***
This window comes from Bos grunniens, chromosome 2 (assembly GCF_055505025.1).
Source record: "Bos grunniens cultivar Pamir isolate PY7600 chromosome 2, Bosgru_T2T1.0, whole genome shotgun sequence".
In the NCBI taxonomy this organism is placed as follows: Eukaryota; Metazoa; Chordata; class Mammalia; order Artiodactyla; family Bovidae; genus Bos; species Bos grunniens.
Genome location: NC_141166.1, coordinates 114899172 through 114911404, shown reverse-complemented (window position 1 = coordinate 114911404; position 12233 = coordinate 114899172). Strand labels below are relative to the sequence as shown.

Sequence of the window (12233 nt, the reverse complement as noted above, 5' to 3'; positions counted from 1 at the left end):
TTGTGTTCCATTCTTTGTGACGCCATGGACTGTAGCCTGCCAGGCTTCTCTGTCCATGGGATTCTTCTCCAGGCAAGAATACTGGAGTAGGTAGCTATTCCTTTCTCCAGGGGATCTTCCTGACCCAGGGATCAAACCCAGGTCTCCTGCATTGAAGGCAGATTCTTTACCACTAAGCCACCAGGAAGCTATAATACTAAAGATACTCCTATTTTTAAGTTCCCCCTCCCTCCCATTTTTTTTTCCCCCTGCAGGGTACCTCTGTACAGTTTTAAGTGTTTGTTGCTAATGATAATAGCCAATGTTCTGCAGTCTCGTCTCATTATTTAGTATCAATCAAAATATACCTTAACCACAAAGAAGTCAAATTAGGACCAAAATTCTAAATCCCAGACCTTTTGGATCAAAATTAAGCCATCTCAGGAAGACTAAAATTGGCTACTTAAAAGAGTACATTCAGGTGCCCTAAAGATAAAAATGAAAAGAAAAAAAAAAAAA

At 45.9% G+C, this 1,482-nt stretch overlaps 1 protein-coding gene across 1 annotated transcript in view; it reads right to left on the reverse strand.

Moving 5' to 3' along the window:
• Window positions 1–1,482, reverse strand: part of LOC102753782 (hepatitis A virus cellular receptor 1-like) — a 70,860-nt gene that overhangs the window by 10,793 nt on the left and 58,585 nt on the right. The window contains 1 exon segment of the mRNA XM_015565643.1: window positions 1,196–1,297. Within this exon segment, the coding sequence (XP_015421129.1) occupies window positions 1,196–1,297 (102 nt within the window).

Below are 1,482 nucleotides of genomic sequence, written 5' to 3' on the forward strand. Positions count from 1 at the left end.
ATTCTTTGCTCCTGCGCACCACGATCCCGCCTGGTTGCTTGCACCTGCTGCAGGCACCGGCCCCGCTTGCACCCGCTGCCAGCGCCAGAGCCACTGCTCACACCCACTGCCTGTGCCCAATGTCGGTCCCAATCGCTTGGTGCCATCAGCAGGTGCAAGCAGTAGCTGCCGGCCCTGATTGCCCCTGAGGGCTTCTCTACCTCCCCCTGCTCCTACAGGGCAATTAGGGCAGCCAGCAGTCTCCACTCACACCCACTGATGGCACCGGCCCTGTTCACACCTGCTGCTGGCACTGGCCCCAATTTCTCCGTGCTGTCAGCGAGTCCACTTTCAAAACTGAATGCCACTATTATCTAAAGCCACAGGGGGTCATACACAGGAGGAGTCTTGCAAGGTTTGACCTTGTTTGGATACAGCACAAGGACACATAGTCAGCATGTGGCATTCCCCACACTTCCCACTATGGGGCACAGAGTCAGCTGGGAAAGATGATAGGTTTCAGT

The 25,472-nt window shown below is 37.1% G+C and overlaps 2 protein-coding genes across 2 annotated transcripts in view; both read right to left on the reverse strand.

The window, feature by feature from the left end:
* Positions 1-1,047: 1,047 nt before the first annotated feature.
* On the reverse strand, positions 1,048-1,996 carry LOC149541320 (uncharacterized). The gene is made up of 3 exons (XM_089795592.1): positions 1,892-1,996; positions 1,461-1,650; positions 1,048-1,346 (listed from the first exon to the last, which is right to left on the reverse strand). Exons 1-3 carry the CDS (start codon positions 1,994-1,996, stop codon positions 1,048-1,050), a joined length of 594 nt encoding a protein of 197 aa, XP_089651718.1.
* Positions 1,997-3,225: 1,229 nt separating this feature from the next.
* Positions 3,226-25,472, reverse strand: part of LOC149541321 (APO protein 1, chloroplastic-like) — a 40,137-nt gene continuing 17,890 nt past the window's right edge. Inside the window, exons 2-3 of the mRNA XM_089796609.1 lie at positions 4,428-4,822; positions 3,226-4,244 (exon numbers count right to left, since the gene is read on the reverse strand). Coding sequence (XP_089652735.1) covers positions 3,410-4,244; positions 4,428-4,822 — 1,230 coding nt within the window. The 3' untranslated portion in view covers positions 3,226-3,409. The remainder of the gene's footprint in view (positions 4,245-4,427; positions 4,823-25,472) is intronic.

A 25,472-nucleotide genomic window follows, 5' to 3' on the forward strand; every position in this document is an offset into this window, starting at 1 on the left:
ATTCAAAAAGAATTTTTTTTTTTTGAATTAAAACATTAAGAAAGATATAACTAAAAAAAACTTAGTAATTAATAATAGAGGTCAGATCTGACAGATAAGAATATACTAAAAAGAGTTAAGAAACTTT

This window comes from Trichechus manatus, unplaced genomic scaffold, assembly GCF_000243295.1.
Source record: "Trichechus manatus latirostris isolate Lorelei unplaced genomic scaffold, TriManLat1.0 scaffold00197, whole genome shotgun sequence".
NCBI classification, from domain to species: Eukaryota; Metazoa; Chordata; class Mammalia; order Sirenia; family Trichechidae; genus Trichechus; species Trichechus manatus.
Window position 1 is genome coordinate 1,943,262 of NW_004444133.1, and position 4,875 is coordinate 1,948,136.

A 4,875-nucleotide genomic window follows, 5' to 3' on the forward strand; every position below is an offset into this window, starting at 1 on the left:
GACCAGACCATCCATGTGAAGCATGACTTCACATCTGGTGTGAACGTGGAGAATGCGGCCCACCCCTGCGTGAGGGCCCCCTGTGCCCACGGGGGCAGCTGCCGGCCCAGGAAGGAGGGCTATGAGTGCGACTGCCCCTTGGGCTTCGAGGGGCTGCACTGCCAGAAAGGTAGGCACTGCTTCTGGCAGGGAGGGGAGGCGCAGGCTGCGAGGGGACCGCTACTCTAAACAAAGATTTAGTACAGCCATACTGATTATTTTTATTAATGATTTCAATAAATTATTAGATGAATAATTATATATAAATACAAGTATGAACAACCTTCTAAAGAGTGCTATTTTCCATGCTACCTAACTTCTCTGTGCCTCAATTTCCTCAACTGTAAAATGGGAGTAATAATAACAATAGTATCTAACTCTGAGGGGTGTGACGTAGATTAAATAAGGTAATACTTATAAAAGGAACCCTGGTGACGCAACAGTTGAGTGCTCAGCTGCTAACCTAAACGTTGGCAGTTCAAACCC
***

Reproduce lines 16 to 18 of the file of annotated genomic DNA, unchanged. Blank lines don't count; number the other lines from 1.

* Positions 1,997-3,225: 1,229 nt separating this feature from the next.
* Positions 3,226-25,472, reverse strand: part of LOC149541321 (APO protein 1, chloroplastic-like) — a 40,137-nt gene continuing 17,890 nt past the window's right edge. Inside the window, exons 2-3 of the mRNA XM_089796609.1 lie at positions 4,428-4,822; positions 3,226-4,244 (exon numbers count right to left, since the gene is read on the reverse strand). Coding sequence (XP_089652735.1) covers positions 3,410-4,244; positions 4,428-4,822 — 1,230 coding nt within the window. The 3' untranslated portion in view covers positions 3,226-3,409. The remainder of the gene's footprint in view (positions 4,245-4,427; positions 4,823-25,472) is intronic.

A 25,472-nucleotide genomic window follows, 5' to 3' on the forward strand; every position in this document is an offset into this window, starting at 1 on the left: